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(Reuters) - Chinese online retailer LightInTheBox Holding Co Ltd (LITB.N) reported a bigger quarterly loss after its operating costs rose 50 percent and sales of its wedding and prom dresses declined, sending its shares down as much as 23 percent.
The company said its current-quarter profit margins would also be hit by a switch toward cheaper, off-the-shelf clothing that fetches lower prices than its customized wedding dresses.
LightInTheBox forecast fourth-quarter revenue within a range of $75 million to $77 million, below the average analyst estimate of $83.1 million.
LightInTheBox's apparel business delivers the biggest profit margins for the company. But sales from that portion of the business - only the second-biggest revenue contributor - fell 8 percent in the third quarter ended September 30.
Facing tough competition from cut-price wedding retailers in the United States, the company said in August that it had placed "too much emphasis" on its high-end products.
On Tuesday, the company said the average order size for the third quarter had dropped to about $43 from more than $50. Apart from clothing, the company sells gadgets, small accessories and home and garden products.
"Traditionally, we have been very strong in customized apparel such as wedding and special occasion dress, which has much higher gross margins," Chief Financial Officer Zheng Xue said on a post-earnings conference call.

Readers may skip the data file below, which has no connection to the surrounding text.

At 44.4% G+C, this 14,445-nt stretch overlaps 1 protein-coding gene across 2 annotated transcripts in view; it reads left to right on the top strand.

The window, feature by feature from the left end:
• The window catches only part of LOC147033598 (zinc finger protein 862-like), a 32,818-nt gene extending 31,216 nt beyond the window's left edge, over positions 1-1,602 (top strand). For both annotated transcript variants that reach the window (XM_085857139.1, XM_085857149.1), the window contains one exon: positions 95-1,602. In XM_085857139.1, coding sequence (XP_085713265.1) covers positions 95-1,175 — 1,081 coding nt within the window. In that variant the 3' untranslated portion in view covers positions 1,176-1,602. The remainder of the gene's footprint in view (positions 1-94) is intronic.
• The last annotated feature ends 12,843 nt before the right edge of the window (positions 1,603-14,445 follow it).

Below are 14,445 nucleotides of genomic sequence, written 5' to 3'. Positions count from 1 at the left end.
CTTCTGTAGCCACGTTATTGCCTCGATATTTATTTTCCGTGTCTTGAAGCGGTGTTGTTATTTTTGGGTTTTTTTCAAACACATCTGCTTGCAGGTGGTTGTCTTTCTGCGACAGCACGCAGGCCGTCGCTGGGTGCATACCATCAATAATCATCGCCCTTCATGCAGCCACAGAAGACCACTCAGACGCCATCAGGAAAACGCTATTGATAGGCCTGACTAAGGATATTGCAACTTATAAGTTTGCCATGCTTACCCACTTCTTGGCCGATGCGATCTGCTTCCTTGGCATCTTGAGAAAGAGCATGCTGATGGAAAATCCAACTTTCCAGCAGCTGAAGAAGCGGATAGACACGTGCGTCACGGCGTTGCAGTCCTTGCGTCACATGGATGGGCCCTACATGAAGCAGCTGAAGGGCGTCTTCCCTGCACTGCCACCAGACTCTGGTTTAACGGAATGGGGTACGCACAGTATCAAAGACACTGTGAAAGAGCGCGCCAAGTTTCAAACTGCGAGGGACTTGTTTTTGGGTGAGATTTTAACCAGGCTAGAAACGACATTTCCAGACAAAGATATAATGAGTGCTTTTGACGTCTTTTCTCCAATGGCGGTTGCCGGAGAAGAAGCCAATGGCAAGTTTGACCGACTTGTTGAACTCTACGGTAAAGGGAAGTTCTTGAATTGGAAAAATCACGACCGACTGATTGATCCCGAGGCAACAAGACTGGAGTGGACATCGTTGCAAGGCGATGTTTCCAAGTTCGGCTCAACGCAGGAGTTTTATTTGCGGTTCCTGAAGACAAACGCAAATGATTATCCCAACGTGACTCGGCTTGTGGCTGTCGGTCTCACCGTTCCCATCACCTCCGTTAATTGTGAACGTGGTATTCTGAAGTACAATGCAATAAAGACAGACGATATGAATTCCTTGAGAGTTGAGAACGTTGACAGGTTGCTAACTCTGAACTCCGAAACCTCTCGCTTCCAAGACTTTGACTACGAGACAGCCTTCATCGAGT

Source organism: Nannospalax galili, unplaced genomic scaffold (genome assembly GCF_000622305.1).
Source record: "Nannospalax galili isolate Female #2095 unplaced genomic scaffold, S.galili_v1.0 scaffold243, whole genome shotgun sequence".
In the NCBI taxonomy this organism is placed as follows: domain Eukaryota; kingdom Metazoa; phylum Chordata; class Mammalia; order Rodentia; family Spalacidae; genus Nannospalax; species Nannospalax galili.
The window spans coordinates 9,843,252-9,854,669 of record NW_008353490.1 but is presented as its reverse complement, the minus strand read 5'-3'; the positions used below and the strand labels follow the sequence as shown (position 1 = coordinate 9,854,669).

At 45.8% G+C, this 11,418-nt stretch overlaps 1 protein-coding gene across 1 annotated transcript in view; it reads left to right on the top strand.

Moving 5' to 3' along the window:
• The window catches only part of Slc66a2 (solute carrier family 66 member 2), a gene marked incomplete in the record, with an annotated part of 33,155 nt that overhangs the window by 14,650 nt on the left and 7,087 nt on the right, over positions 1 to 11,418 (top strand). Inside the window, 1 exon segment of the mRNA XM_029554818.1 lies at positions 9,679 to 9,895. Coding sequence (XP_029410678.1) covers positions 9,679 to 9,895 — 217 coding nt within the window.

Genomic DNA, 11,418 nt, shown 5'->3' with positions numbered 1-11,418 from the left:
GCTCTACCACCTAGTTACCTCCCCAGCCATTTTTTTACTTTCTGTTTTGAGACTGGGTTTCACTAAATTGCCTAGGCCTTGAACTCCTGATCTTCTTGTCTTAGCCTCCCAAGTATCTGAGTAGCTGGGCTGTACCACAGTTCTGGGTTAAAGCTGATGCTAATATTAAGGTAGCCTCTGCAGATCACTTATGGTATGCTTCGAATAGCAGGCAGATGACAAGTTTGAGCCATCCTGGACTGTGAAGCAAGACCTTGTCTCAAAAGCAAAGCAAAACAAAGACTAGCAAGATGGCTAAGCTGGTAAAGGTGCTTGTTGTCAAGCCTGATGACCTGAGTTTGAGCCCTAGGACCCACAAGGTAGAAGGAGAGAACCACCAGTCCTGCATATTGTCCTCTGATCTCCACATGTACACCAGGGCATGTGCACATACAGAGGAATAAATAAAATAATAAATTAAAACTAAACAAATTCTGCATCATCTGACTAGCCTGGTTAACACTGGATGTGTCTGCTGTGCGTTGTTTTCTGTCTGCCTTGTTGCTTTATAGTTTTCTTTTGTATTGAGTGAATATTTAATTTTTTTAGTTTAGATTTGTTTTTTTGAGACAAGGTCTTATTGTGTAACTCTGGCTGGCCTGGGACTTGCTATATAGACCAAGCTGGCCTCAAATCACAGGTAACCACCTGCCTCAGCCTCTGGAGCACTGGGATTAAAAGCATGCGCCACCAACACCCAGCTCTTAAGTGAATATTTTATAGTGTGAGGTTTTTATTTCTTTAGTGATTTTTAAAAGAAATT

"Nowadays, we are offering more ready-to-wear, standard-size products. These tend to have lower gross margins."
The company, which went public in June, said it expected sales of its wedding and special occasions apparel to recover by the second quarter of 2014, because more people prefer to marry during the spring and summer.
Most of LightInTheBox's customers are located in Europe and the Americas. Xue said the company, which competes with industry behemoth Alibaba IPO-ALIB.N, planned to set up more warehouses outside China to reduce shipping costs.
LightInTheBox reported a third-quarter net loss of $2.4 million, or 4 cents per share, excluding items, compared with a net loss of $1.0 million in the third quarter of 2012.
Revenue rose 33.4 percent to $68.1 million.
Analysts on average had expected a profit of 5 cents per share on revenue of $70 million, according to Thomson Reuters I/B/E/S.
Total operating expenses rose to $33 million.
Shares of the company were down 21 percent at $7.89 in afternoon trading on the New York Stock Exchange on Tuesday.
Additional reporting by Aditi Shrivastava; Editing by Robin Paxton and Kirti Pandey